Why modern slavery isn’t actually abolished

The 2nd of December marks the International Day for the Abolition of Slavery. Over 40 million people worldwide are victims of modern slavery. The UN founded the holiday in 1949 at the Convention for the Suppression of the Traffic in Persons and of the Exploitation of the Prostitution of Others (resolution 317(IV)).  

Despite the fact that it is not defined by law, modern slavery is an umbrella term that included methods such as forced labor, debt bondage, forced marriage, and human trafficking.  It essentially refers to exploitative scenarios in which a person is unable to refuse or leave due to threats, assault, coercion, deception, and power abuse.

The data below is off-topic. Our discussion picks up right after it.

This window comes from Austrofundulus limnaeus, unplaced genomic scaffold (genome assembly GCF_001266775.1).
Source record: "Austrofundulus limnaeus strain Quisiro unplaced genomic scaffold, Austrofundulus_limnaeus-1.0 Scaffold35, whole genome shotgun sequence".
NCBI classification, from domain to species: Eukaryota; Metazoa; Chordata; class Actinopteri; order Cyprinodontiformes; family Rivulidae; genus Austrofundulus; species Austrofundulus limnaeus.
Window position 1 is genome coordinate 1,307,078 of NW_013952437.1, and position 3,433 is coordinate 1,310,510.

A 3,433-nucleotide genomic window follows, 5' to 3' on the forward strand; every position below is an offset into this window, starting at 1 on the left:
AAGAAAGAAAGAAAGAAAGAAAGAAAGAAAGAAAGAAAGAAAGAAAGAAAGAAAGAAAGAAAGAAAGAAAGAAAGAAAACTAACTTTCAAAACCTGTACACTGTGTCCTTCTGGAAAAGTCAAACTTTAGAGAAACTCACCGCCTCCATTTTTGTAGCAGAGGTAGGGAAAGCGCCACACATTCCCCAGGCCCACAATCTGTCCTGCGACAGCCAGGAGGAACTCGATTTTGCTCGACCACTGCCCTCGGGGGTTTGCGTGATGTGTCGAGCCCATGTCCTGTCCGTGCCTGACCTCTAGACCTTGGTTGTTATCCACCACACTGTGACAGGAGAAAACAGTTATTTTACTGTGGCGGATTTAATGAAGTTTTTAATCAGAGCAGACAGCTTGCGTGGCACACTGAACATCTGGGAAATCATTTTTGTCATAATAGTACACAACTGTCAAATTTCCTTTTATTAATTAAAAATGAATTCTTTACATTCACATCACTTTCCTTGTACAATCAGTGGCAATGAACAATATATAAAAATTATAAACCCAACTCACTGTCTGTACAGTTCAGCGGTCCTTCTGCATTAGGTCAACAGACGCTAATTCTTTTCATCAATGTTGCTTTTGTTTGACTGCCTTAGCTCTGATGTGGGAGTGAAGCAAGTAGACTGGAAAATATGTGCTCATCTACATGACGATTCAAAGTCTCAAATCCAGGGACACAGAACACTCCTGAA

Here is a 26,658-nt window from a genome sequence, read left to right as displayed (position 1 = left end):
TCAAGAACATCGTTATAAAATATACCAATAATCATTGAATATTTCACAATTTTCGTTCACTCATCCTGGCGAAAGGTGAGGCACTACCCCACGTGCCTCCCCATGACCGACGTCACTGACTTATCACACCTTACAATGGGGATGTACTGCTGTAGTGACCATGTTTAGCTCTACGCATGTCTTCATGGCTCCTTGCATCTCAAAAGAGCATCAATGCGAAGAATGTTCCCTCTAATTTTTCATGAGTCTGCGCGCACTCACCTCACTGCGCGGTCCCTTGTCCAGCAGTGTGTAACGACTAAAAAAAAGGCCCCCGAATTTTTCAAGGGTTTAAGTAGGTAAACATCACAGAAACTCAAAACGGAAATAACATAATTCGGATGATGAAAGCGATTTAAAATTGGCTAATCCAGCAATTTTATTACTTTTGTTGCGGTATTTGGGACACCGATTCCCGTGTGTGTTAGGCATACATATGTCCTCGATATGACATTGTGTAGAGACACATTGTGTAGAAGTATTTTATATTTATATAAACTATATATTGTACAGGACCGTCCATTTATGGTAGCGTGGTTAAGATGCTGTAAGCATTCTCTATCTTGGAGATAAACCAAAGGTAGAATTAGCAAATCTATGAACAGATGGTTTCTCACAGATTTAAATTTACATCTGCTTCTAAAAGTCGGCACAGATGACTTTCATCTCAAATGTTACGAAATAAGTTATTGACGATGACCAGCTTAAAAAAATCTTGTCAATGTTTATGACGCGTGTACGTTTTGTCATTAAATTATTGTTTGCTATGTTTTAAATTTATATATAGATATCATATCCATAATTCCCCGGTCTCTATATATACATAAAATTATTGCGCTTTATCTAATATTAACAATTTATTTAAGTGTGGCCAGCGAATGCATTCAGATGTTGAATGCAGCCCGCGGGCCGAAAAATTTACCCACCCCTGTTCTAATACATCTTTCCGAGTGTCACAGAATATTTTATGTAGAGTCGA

More than 40 million people worldwide are victims. On top of that, more than 150 million children are subject to child labour. That is almost one in ten children around the world. These forms of modern slavery are the outcome of long-standing injustice against society’s most vulnerable groups, such as low-caste people, tribal minority, and indigenous people

Text: Sam Depraetere, final editor: Leilani Duroyaume
Image: orythys  from Pixabay